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Urinalysis (Urine Tests)



  • Urinalysis is a test of your child’s urine. It checks for infection, blood, glucose, proteins, and crystals in the urine that may indicate kidney or other diseases.
  • The urine specimen will be collected, sent to the lab, and tested.
  • Talk to your child’s healthcare provider about what the test results mean and ask any questions you have.


What is a urinalysis?

Urinalysis is a test of your child’s urine. It checks for infection and substances in the urine that may indicate kidney or other diseases.

Why is it done?

This test may be done to check your child’s overall health. It may also be done to check for:

  • Bacteria in the urine, which may be a sign of infections of the urinary tract (kidneys, bladder, and the tubes that connect them)
  • Blood in the urine, which may be a sign of an infection, cancer, or a blood disorder
  • Glucose (sugar) in the urine, which may be a sign of diabetes
  • Proteins in the urine, which may be a sign of kidney problems
  • Crystals in the urine, which may be a sign of kidney stones

How do I prepare my child for this test?

Tell your child's healthcare provider about all the medicines and supplements your child takes. Your child may need to avoid taking certain medicines before the test because they might affect the test result. Ask your child’s provider before stopping any of your child’s regular medicines.

How is the test done?

Methods for collecting a urine specimen include:

  • For the clean-catch method, you clean your child’s genital area with special wipes provided. When your child starts urinating, you catch some of the urine in a sterile cup given to you by your child’s provider. The cup should not touch your child’s skin.
  • The bag method may be used for babies still in diapers. Your healthcare provider will give you a small plastic bag that has adhesive around the edges. After you clean and dry your child’s genital area, the bag is attached to the skin around the genitals to catch urine when your baby urinates next. Gently remove the bag without spilling the urine and put the urine in a sterile cup.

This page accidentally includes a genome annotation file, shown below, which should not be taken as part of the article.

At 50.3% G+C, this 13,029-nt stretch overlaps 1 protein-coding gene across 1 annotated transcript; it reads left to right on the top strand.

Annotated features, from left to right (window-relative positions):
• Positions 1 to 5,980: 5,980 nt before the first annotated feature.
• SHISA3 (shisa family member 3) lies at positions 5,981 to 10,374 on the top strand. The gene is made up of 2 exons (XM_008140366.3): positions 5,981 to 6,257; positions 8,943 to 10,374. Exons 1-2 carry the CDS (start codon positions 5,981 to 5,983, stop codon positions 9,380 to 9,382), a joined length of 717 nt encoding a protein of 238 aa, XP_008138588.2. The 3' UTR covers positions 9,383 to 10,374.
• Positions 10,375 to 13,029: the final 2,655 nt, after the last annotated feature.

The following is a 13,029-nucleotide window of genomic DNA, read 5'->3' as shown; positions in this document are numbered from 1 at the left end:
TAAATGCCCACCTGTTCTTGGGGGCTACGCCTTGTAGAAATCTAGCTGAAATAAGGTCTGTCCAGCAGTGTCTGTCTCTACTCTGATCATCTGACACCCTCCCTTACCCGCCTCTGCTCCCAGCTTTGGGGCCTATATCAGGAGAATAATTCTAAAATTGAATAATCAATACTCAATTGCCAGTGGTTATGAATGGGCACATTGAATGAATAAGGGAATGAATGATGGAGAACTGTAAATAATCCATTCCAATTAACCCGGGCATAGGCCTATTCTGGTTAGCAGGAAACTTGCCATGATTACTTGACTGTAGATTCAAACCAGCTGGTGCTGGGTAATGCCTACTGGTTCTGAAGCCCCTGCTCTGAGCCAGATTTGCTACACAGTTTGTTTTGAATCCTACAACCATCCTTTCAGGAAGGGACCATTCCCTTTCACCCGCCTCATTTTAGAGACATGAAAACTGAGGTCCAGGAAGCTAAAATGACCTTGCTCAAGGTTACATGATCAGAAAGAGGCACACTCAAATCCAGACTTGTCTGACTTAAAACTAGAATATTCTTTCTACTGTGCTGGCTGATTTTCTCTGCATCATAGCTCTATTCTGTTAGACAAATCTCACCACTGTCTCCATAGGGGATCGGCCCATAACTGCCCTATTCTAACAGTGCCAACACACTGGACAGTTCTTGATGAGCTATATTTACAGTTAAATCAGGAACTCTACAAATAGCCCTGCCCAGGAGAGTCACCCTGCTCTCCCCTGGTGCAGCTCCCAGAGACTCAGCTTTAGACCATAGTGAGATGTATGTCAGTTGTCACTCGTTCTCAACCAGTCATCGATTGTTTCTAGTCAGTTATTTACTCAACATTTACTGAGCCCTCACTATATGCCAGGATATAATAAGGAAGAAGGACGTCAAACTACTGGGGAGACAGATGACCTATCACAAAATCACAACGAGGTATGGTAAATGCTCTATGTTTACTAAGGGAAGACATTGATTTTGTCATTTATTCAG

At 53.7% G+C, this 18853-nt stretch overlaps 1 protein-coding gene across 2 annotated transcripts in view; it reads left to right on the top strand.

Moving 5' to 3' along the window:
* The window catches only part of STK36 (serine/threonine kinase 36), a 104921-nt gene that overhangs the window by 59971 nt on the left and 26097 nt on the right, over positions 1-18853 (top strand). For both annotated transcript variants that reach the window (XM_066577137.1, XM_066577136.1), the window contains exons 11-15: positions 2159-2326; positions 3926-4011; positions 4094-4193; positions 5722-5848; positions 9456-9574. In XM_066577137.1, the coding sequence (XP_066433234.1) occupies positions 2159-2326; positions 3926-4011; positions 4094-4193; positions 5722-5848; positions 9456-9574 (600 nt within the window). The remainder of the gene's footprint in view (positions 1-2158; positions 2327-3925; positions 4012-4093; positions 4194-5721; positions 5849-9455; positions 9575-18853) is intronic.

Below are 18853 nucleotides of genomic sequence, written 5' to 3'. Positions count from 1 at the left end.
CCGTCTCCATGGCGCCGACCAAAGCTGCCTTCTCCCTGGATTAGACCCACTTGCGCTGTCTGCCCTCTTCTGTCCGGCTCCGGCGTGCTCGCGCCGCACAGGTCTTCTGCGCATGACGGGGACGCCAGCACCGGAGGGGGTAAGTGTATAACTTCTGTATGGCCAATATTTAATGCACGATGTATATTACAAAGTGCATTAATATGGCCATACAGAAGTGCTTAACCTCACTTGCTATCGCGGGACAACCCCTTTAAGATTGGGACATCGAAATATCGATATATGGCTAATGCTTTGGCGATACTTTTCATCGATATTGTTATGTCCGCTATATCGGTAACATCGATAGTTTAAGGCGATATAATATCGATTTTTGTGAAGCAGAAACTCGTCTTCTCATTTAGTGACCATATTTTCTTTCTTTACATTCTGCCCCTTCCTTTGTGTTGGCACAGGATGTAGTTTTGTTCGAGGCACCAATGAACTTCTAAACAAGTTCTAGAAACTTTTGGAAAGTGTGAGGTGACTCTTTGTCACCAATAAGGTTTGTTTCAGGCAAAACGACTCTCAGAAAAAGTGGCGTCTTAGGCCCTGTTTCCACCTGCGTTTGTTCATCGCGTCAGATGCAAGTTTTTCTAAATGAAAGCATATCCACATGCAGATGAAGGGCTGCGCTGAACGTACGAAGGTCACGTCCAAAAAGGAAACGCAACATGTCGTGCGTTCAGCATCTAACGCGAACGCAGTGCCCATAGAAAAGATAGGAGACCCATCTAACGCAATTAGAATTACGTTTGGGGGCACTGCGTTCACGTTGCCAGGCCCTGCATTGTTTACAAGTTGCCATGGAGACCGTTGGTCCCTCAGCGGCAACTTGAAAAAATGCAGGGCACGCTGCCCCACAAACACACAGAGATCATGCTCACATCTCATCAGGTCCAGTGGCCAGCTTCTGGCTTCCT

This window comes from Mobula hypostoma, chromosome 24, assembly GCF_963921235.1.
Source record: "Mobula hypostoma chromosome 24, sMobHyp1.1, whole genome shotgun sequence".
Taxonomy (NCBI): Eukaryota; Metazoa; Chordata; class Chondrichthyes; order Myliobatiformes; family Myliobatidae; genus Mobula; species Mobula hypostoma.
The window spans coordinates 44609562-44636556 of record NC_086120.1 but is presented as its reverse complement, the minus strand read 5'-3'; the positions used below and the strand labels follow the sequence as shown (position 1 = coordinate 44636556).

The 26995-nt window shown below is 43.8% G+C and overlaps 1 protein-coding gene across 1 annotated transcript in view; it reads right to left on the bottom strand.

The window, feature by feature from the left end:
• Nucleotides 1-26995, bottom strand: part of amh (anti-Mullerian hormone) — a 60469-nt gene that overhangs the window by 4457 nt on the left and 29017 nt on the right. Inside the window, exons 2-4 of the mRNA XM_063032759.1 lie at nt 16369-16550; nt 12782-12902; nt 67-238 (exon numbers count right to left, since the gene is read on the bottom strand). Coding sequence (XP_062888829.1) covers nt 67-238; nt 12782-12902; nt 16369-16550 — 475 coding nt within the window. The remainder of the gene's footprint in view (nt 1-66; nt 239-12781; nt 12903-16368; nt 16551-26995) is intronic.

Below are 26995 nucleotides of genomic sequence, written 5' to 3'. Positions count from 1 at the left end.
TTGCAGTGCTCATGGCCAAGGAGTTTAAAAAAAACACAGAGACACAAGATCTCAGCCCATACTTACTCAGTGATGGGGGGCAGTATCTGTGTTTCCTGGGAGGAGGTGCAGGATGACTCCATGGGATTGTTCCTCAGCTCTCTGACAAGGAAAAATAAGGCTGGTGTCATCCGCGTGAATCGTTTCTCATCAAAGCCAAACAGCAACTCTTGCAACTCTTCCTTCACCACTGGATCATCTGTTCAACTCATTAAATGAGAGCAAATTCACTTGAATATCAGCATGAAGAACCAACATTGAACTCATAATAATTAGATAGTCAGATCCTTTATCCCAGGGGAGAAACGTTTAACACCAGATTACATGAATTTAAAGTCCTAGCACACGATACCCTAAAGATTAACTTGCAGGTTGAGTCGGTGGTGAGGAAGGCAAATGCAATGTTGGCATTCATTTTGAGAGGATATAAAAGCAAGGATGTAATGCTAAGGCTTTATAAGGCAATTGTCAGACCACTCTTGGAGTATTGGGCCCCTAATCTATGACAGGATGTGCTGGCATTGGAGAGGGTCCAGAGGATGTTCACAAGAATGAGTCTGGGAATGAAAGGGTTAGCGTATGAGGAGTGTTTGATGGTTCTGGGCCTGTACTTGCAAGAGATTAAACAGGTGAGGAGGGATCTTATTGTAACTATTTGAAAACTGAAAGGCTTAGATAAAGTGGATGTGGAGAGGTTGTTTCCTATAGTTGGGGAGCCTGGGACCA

• The catheterization method may be used if a sample is needed from an infant or young child. Your healthcare provider cleans the genital area and then passes a thin flexible tube into the urethra and up into the bladder to collect a sample of urine.
  • The suprapubic aspiration method is sometimes used in young babies. A small needle is placed into the bladder though the skin on the lower belly.

The urine is sent to the lab and tested. If your child has an infection, it may take several days to find out what kind of germ is causing it, after other tests such as a culture. Knowing what germ is causing the infection helps your child’s provider choose the right medicine to treat it.

Ask your child’s healthcare provider how and when you will get your child’s test results.

What does the test result mean?

The tests can show the presence of:

  • An infection of the urinary tract
  • A medical problem such as diabetes, liver problems, or kidney problems
  • A problem with the urinary tract such as kidney stones

What if my child’s test result is not normal?

Test results are only one part of a larger picture that takes into account your child’s medical history and current health. Sometimes a test needs to be repeated to check the first result. Talk to your child’s healthcare provider about the result and ask questions such as:

  • If your child needs more tests
  • What kind of treatment your child might need
  • What lifestyle, diet, or other changes your child might need to make
Developed by Change Healthcare.
Pediatric Advisor 2022.1 published by Change Healthcare.
Last modified: 2022-01-03
Last reviewed: 2018-06-04
This content is reviewed periodically and is subject to change as new health information becomes available. The information is intended to inform and educate and is not a replacement for medical evaluation, advice, diagnosis or treatment by a healthcare professional.
© 2022 Change Healthcare LLC and/or one of its subsidiaries
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